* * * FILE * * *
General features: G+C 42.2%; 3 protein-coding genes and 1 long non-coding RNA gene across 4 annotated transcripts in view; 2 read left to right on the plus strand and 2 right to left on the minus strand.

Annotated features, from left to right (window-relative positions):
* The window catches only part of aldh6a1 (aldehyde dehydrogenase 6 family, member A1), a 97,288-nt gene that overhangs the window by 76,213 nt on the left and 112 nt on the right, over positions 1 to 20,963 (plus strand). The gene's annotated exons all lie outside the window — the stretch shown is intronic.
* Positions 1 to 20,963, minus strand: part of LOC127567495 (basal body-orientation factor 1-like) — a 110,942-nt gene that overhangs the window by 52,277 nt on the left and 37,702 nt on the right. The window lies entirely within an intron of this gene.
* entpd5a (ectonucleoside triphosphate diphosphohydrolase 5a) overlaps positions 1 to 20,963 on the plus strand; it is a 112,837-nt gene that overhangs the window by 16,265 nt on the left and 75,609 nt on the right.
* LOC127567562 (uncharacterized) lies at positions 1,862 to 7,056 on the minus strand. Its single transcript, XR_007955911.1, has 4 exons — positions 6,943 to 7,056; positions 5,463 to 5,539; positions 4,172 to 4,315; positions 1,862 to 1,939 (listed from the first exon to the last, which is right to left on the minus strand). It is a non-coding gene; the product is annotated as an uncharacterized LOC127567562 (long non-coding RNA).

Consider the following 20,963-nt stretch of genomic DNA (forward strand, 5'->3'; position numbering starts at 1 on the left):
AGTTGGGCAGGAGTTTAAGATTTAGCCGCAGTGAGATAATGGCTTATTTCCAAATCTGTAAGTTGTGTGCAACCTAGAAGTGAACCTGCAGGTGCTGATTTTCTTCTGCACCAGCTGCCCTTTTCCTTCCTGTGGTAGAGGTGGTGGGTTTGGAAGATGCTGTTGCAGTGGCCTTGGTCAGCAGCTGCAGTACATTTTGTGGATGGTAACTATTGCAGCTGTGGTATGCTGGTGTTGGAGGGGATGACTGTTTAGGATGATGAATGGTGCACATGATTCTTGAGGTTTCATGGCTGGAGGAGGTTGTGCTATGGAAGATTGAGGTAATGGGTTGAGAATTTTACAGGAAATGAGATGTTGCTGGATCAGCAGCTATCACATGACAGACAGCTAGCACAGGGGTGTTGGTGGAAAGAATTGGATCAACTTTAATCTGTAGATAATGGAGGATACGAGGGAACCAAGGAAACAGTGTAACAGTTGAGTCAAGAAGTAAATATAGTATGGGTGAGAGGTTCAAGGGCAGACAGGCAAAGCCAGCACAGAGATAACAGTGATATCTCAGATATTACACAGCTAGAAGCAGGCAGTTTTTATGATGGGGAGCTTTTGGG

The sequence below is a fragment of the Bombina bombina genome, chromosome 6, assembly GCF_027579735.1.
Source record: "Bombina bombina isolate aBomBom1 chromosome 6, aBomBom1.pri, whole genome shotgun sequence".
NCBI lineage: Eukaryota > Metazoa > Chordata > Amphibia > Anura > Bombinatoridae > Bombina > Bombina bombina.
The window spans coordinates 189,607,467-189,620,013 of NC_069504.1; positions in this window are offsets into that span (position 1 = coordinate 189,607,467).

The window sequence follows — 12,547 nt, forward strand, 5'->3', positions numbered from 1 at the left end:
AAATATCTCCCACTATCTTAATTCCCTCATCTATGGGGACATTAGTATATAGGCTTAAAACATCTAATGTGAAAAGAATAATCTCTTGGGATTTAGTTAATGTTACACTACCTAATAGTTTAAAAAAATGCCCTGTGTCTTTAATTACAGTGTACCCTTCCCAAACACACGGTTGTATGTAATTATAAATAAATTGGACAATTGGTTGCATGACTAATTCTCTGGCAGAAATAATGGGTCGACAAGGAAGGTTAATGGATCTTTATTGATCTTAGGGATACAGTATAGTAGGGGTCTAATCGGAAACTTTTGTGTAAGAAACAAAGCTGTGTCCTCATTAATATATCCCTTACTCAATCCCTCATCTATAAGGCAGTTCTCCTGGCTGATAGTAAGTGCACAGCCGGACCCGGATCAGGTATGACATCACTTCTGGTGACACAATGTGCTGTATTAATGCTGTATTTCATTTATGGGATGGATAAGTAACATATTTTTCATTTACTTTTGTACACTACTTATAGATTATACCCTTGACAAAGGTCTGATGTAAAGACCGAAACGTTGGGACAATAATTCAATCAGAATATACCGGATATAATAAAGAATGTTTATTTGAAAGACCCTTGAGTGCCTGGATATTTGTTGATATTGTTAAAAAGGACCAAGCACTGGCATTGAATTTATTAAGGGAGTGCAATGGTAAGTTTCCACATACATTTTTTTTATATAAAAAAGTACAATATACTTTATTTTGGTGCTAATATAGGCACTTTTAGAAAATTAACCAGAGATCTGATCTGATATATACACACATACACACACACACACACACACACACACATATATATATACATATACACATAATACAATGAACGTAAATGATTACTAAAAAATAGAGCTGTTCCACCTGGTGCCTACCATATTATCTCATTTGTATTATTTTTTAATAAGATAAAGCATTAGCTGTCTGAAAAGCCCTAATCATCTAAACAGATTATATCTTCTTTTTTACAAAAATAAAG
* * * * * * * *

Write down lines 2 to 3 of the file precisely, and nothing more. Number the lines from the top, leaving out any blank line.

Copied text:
Annotated features, from left to right (window-relative positions):
* The window catches only part of aldh6a1 (aldehyde dehydrogenase 6 family, member A1), a 97,288-nt gene that overhangs the window by 76,213 nt on the left and 112 nt on the right, over positions 1 to 20,963 (plus strand). The gene's annotated exons all lie outside the window — the stretch shown is intronic.